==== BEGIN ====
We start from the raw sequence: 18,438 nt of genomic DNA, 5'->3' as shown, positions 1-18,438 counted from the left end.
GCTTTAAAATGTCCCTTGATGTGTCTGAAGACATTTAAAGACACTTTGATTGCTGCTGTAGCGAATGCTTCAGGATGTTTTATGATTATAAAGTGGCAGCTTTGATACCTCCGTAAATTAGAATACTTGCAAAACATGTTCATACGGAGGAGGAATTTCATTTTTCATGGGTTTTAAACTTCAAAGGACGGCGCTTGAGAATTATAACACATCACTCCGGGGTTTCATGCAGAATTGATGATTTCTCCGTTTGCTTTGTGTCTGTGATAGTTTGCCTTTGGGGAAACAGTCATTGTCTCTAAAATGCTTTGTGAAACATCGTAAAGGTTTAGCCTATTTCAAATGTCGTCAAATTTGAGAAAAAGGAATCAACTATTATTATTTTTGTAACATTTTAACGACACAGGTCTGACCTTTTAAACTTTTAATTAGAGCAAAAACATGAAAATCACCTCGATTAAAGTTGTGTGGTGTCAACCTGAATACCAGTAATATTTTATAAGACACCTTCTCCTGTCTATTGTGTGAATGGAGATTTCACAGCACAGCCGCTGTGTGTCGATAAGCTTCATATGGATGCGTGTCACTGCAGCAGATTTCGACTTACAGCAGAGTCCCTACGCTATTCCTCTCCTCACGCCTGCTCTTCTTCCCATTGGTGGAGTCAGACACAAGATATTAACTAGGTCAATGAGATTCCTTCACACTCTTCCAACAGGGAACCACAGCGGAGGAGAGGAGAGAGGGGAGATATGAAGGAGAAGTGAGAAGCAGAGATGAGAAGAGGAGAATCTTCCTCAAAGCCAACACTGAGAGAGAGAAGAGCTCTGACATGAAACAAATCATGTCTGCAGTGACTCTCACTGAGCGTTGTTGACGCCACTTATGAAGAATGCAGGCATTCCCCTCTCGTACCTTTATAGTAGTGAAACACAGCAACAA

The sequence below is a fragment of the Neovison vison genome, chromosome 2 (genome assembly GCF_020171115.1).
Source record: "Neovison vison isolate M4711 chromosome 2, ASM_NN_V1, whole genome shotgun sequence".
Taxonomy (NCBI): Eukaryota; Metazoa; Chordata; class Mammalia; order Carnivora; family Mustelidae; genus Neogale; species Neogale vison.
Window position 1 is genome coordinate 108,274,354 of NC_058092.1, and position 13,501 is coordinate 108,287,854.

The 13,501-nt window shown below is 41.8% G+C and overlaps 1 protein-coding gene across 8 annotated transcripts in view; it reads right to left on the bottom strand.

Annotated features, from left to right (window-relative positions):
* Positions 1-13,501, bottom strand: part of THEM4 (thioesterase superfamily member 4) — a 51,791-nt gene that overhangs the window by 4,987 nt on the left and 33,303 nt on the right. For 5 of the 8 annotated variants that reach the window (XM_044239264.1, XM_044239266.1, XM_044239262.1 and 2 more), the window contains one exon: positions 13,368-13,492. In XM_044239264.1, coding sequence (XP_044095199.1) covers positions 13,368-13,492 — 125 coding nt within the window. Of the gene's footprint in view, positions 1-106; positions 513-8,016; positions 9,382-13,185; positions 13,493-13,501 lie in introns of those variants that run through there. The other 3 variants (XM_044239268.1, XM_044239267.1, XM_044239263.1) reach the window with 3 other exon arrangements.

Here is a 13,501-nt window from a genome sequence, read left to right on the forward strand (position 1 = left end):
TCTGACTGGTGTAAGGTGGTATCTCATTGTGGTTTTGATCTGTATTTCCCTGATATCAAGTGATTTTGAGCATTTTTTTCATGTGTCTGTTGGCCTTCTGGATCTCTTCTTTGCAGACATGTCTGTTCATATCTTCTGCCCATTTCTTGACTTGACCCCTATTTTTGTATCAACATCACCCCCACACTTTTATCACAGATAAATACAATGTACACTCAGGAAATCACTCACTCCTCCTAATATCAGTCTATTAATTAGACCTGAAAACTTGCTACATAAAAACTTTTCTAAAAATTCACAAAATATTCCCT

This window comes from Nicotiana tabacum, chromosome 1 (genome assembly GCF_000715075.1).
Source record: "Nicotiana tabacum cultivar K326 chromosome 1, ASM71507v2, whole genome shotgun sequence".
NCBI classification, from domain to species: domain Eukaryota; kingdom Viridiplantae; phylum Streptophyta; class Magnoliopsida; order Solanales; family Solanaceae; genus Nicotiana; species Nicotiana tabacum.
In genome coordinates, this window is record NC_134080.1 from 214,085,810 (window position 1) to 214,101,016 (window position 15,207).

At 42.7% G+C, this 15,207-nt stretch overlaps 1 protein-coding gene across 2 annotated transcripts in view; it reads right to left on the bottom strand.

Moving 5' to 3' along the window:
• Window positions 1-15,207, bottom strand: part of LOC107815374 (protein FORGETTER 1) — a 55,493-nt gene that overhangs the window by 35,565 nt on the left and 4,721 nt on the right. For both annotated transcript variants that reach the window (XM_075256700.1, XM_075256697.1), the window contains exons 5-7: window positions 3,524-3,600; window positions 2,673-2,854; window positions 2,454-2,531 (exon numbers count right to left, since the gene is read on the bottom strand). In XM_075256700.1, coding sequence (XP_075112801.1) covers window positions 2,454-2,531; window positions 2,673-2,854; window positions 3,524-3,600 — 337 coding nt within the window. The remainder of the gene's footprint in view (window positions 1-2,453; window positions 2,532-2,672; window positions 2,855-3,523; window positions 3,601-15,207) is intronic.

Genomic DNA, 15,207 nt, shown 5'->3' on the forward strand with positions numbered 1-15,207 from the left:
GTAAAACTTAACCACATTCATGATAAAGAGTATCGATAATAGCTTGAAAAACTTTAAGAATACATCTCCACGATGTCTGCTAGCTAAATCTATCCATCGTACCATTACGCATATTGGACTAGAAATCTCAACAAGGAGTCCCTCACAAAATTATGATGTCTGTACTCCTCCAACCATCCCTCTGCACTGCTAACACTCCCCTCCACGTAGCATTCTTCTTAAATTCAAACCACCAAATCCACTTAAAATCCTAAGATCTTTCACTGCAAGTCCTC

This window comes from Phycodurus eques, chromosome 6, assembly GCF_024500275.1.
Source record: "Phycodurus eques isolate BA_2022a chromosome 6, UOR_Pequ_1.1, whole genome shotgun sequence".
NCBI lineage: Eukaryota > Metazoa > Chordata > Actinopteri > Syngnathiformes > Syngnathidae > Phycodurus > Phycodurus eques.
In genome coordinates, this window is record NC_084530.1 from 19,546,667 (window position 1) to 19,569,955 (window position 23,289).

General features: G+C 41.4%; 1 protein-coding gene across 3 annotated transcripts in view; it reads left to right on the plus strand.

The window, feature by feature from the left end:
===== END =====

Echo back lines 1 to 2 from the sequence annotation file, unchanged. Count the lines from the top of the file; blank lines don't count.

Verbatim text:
We start from the raw sequence: 18,438 nt of genomic DNA, 5'->3' as shown, positions 1-18,438 counted from the left end.
GCTTTAAAATGTCCCTTGATGTGTCTGAAGACATTTAAAGACACTTTGATTGCTGCTGTAGCGAATGCTTCAGGATGTTTTATGATTATAAAGTGGCAGCTTTGATACCTCCGTAAATTAGAATACTTGCAAAACATGTTCATACGGAGGAGGAATTTCATTTTTCATGGGTTTTAAACTTCAAAGGACGGCGCTTGAGAATTATAACACATCACTCCGGGGTTTCATGCAGAATTGATGATTTCTCCGTTTGCTTTGTGTCTGTGATAGTTTGCCTTTGGGGAAACAGTCATTGTCTCTAAAATGCTTTGTGAAACATCGTAAAGGTTTAGCCTATTTCAAATGTCGTCAAATTTGAGAAAAAGGAATCAACTATTATTATTTTTGTAACATTTTAACGACACAGGTCTGACCTTTTAAACTTTTAATTAGAGCAAAAACATGAAAATCACCTCGATTAAAGTTGTGTGGTGTCAACCTGAATACCAGTAATATTTTATAAGACACCTTCTCCTGTCTATTGTGTGAATGGAGATTTCACAGCACAGCCGCTGTGTGTCGATAAGCTTCATATGGATGCGTGTCACTGCAGCAGATTTCGACTTACAGCAGAGTCCCTACGCTATTCCTCTCCTCACGCCTGCTCTTCTTCCCATTGGTGGAGTCAGACACAAGATATTAACTAGGTCAATGAGATTCCTTCACACTCTTCCAACAGGGAACCACAGCGGAGGAGAGGAGAGAGGGGAGATATGAAGGAGAAGTGAGAAGCAGAGATGAGAAGAGGAGAATCTTCCTCAAAGCCAACACTGAGAGAGAGAAGAGCTCTGACATGAAACAAATCATGTCTGCAGTGACTCTCACTGAGCGTTGTTGACGCCACTTATGAAGAATGCAGGCATTCCCCTCTCGTACCTTTATAGTAGTGAAACACAGCAACAA